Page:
Forgot your password?
  • Increase font size
  • Default font size
  • Decrease font size
  • default color
  • green color
  • red color

MabuhayRadio

Monday
Mar 18th
Home Sections Filipino-Veterans' Lobby Filipino Americans and their Veterans Continue to Fight Racial Discrimination
Filipino Americans and their Veterans Continue to Fight Racial Discrimination PDF Print E-mail
User Rating: / 1
PoorBest 
Sections - Filipino-Veterans' Lobby
Friday, 16 January 2009 05:50

On January 20, 2009, a new President, an African American named Barack Hussein Obama, will be inaugurated in Washington, DC. To many, the inauguration is proof that racism has ended and that the dreams of equality for all would have by then become a reality. But the fact is that the Filipino-American community continues to feel the pangs of racism at the hands of the United States Congress.


On September 22, 2008, the US Congress House of Representatives passed the SB 1315 or the American Veterans Benefits Enhancement Bill, But they removed the whole section that pertains to Filipino World-War II veterans. They excluded again the Filipinos, in a blatant act of racism in the law.

 

For the second time, the US Congress discriminated against the Filipinos. The first time was on February 18, 1946, when the 79th US Congress removed the benefits and all entitlements for some 250,000 Filipino World-War II veterans by stating “their military services were not deemed active”.

 

By a stroke of a pen, the US government removed the recognition of the wartime services and obliterated the sacrifices of the Filipino nation during World War II.

 

The Senate Bill 1315 can be called the Second Rescission Act of 2008.

 

For 63 years, Filipino veterans suffered discrimination and racism. Of all 66 nationalities that served the American flag during WWII, only the Filipinos were excluded from receiving full benefits and recognition. To add insult to injury, the promise that the United States would give citizenship to the Filipino WWII veterans was fulfilled only in 1990, when the immigration reform bill was passed but still the benefits were not given.

 

The worst insult was that they passed the Senate Bill No. 1315 in 2008 without the Filipino-veterans benefits-and-recognition clauses and instead the Senate dangled an offer of a lump-sum settlement of $15,000 with a Quit claim asking them to not consider them as American veterans. The United States Congress refused to give the tacit recognition that the Filipino veterans are demanding.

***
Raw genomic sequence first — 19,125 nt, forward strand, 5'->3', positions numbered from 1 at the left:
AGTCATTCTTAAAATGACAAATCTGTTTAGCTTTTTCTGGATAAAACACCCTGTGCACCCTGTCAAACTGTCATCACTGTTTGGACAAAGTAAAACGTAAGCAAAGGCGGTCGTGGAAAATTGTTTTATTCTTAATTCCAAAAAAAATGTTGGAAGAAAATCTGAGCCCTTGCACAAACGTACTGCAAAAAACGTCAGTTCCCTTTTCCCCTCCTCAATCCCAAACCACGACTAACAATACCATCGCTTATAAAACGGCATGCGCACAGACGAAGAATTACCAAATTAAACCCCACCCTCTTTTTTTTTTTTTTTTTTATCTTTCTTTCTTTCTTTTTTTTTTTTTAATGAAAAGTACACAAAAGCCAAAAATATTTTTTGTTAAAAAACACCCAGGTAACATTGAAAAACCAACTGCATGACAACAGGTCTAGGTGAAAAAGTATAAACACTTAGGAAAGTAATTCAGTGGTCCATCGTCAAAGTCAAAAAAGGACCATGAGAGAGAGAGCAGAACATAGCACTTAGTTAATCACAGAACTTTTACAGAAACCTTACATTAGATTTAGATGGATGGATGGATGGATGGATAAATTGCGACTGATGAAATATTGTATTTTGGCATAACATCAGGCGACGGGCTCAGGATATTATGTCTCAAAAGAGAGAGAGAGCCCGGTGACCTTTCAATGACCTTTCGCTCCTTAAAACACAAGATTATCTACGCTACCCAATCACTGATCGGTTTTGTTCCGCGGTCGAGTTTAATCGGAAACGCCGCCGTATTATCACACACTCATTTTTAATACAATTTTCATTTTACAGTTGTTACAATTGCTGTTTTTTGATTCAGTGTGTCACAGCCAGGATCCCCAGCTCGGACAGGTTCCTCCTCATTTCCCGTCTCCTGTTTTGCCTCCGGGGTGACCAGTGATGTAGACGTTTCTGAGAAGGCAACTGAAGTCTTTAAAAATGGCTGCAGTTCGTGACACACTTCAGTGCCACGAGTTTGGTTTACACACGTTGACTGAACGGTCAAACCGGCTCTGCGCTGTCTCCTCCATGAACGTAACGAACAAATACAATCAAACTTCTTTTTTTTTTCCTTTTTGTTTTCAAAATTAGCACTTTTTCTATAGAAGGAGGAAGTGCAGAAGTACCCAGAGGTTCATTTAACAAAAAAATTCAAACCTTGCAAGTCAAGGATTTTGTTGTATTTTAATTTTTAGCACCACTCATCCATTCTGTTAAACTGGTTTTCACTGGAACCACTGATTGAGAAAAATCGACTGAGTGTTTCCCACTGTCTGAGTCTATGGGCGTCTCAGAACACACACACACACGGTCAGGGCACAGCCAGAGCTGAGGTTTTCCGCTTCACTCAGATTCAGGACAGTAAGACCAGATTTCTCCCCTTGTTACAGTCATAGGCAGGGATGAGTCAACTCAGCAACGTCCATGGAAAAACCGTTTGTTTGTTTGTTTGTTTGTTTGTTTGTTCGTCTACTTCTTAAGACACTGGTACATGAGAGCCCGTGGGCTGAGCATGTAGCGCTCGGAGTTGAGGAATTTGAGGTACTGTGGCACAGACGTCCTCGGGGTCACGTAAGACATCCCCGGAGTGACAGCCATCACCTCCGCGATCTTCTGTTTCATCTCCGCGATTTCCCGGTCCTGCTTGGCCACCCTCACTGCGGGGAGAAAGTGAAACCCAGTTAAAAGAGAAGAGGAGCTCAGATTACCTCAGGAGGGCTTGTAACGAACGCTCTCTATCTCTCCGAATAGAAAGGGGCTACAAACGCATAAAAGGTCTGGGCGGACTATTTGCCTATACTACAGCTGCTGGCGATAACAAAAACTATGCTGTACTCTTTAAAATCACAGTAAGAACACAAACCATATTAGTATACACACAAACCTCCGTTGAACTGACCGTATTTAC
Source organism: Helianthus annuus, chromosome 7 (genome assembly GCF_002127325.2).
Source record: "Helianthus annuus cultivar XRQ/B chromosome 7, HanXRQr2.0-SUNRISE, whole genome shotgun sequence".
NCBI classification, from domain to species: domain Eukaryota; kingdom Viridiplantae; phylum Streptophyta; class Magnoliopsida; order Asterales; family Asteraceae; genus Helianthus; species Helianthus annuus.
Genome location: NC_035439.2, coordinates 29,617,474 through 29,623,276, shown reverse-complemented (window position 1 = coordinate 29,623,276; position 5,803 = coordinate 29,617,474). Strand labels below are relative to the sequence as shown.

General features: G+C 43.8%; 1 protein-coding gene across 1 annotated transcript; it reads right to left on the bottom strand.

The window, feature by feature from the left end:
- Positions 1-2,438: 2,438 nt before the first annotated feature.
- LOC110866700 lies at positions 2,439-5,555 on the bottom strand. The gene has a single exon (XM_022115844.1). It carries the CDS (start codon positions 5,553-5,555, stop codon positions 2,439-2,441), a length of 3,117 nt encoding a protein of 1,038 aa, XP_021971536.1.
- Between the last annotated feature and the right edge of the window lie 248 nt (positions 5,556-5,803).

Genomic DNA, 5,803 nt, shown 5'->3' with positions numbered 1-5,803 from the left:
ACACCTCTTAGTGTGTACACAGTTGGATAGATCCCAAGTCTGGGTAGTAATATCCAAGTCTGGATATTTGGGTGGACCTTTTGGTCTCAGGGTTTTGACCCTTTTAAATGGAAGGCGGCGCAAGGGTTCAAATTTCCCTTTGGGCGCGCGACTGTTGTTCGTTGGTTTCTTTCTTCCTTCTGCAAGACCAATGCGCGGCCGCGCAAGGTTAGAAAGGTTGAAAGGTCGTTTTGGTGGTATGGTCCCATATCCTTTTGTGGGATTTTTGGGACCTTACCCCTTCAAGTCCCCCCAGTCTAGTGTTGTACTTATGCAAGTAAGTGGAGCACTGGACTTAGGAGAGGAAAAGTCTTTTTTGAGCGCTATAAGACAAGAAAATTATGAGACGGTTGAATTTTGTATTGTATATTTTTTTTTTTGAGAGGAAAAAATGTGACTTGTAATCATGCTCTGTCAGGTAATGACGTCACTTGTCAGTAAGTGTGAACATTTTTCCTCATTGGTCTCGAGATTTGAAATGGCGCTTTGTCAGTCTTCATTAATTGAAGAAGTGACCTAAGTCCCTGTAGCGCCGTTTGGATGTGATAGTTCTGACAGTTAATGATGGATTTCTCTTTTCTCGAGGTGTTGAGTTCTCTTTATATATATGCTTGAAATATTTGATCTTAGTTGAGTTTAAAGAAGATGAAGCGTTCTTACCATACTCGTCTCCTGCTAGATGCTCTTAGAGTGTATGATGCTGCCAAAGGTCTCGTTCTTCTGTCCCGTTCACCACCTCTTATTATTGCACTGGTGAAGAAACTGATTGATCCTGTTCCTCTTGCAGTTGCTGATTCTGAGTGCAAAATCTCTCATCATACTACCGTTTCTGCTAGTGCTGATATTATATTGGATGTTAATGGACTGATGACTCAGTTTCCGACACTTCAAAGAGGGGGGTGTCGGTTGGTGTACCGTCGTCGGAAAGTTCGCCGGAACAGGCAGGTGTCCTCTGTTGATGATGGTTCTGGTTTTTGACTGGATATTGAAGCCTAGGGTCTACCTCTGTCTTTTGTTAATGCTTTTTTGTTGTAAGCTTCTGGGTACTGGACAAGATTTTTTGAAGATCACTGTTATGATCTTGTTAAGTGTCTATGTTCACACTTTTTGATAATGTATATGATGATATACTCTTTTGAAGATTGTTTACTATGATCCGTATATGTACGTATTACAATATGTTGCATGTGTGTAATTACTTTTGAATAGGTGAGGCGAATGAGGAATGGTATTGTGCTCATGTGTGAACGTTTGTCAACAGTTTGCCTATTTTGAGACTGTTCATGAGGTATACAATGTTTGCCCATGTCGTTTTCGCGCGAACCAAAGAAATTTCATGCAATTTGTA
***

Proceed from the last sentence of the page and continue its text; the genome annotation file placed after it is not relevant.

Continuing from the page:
It does not matter that the Philippines became a battleground in a war not of the Filipino people’s own choosing. The US does not care if the country lost one-million Filipinos who were American nationals during World War II. That the Philippines was one of the most -devastated nations during the war and Manila was almost entirely destroyed during the battle for liberation and it became known as the “Warsaw of the East.”

 

More-than 200,00 individuals of Manila were killed during the battle for the city’s liberation in February to March 1945. Of more than the 250,000 enlisted men who served during the war, only 18,000 Filipino veterans are still alive.

 

The struggle for equality, equity and justice in the United States has gone on for 16 years and counting.

 

More-than 30,000 Filipino veterans went to the United States only to discover that they were not recognized American veterans and only social-security incentives were given to them. Thus the situation was born – the search for justice for veterans and equity movement by the Filipino-American community.

 

By December 7, 1993, the first mass mobilization—led by the December 7 Movement (D7M) and the Alyansa ng Komunidad (AK) by more than 600 veterans—was held at the Federal Building in Westwood Los Angeles. The December 7 Movement was replaced by the “Justice For

the Filipino Veterans (JFAV)” that was formed on December 16, 1998, by the People's CORE,

 

By 1997, the veterans formed the lobby in Washington, DC, led by the ACFV. Since then we gained sizeable and significant victories like SSI, Citizenship, health access, burial benefits and others but we are still marginalized, discriminated and still unrecognized by the US government.

 

The fact is that racism still is the order of the day. Although our veterans were given monuments, markers, burial plots, citations, plaques and honors by public officials they remain just balms to sooth wounded pride and feelings. Still, the promise of equity and justice remains an elusive dream.

 

Up to now, the equity bill and the family reunification bill is still languishing in the US Congress without any hope in sight. For 63 long years, the wrongs have not been corrected and the inequities and injustice to the Filipino nation and the veterans remained.

 

Thus, we continue to pledge to continue to struggle. The “Justice For Filipino American Veterans (JFAV)” vows never to let up until racism and injustice remains. We will fight to uphold the contributions of the Filipinos to the victory in World War II and the veterans to the victory of democracy all over the world.

 

At the same time fulfill their yearnings for justice and equity as well as family reunification. No Justice, No Peace!

 

Recognition, Justice and Equity, NOW! # # #

 



Related news items:
Newer news items:
Older news items:

Last Updated on Friday, 16 January 2009 05:59
 

Add your comment

Your name:
Your email:
Subject:
Comment (you may use HTML tags here):

Quote of the Day

"I have six locks on my door all in a row. When I go out, I lock every other one. I figure no matter how long somebody stands there picking the locks, they are always locking three."--Elayne Boosler